The Miao diocese covers a vast area of nearly 17,000 square miles, and it is home to the easternmost portions of the Himalayas.

The terrain ranges “from the very low plains to the high snow-covered Himalayan peaks,” Bishop Pallipparambil explained. “Some of the biggest rivers in the world are in this region, coming down from the Himalayas flowing down to the plains.”

Mountainous terrain coupled with a lack of infrastructure explains why the diocese held its Chrism Mass entirely outside of Holy Week, that year on March 26.

The Chrism Mass is traditionally said on the morning of Holy Thursday, and it gathers all the priests of a diocese together with their bishop to emphasize their common ministry. The bishop blesses three kinds of oil – chrism, oil of the catechumens, and oil of the sick – which are distributed to the priests and used in sacramental anointings throughout the following year.

However, the Diocese of Miao has had to change this practice to adapt to its needs. The diocese was established in 2005, and Bishop Pallipparambil is its first ordinary.

“The first year we had [Chrism Mass] on Tuesday of Holy Week, and we found many of the priests could not reach back to their own places for Holy Thursday,” he explained. “So, we started in the last eight years to have the Chrism Mass in the previous week.”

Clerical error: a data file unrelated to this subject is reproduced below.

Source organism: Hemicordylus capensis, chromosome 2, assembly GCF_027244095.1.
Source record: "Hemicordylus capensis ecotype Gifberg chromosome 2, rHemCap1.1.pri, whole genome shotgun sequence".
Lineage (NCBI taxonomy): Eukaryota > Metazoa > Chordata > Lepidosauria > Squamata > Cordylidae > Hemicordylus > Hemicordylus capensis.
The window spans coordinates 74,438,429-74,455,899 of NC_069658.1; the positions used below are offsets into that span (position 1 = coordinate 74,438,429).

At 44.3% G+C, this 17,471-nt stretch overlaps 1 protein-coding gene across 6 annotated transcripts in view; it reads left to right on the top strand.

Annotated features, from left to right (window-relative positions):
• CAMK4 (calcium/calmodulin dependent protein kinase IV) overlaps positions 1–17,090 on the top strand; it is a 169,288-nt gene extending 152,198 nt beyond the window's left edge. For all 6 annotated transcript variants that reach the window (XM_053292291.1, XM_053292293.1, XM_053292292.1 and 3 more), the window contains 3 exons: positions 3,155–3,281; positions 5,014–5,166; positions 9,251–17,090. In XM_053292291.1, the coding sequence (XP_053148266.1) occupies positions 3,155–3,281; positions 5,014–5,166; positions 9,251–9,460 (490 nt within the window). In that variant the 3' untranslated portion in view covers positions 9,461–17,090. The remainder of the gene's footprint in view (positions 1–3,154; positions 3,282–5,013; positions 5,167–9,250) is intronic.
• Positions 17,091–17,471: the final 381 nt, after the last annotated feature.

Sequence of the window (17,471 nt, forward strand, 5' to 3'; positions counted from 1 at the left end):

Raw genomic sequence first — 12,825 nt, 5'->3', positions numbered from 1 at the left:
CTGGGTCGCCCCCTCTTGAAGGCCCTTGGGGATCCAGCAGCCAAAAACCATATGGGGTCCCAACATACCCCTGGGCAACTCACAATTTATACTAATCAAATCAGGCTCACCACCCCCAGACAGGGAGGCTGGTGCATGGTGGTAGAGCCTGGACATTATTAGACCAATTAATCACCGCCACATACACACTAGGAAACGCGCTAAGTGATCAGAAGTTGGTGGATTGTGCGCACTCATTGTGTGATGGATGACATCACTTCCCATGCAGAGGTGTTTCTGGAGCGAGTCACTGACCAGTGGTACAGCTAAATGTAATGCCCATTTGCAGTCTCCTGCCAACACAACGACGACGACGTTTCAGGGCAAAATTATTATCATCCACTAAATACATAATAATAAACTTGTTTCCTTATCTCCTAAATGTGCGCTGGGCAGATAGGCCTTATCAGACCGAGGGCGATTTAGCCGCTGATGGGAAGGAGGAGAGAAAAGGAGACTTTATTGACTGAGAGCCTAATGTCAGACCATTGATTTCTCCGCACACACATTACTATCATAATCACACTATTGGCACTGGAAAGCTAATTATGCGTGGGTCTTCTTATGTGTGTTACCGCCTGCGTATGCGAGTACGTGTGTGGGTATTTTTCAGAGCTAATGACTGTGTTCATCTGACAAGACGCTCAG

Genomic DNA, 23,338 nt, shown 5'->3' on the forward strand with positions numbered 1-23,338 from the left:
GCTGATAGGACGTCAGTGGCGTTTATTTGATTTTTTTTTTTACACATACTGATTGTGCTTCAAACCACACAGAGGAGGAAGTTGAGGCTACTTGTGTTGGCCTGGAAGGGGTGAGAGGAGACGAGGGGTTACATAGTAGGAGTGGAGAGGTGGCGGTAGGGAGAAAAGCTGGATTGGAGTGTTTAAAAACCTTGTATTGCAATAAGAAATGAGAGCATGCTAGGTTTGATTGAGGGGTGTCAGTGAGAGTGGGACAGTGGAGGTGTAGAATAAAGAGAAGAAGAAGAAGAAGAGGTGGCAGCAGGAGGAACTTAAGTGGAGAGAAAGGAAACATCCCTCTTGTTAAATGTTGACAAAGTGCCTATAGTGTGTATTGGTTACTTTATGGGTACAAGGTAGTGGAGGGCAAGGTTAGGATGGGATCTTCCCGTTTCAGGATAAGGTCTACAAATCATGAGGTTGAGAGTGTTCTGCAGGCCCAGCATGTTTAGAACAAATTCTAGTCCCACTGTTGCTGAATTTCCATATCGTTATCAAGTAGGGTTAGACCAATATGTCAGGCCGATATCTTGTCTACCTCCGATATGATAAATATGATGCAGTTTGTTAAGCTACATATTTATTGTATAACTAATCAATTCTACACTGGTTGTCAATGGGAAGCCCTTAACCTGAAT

Bishop Pallipparambil himself is sometimes beset by travel difficulties: in 2015, heavy rains had made the road to Kulagaon village extremely muddy, and on his way to Holy Week services there, he had to get out and push his jeep along with passersby.

Another adaptation: the Chrism Mass was not held in the cathedral at Miao, but rather in Minthong parish in the Longding district.

“It is one of the decisions we made when the diocese was created,” Bishop Pallipparambil said.

He explained that “having the Chrism Mass in the cathedral, at least for me, didn’t make sense,” because each year, the same people would attend and carry the holy oils back to the distant villages and parishes, where the local people “just don’t know what it is.”

“(W)hereas if the Chrism Mass is held in their place, they come to know because it is always done in their language, and so they know what it is. And when it’s time to have an anointing, whether it be for baptism or confirmation or another occasion, they know the sacredness of this oil.”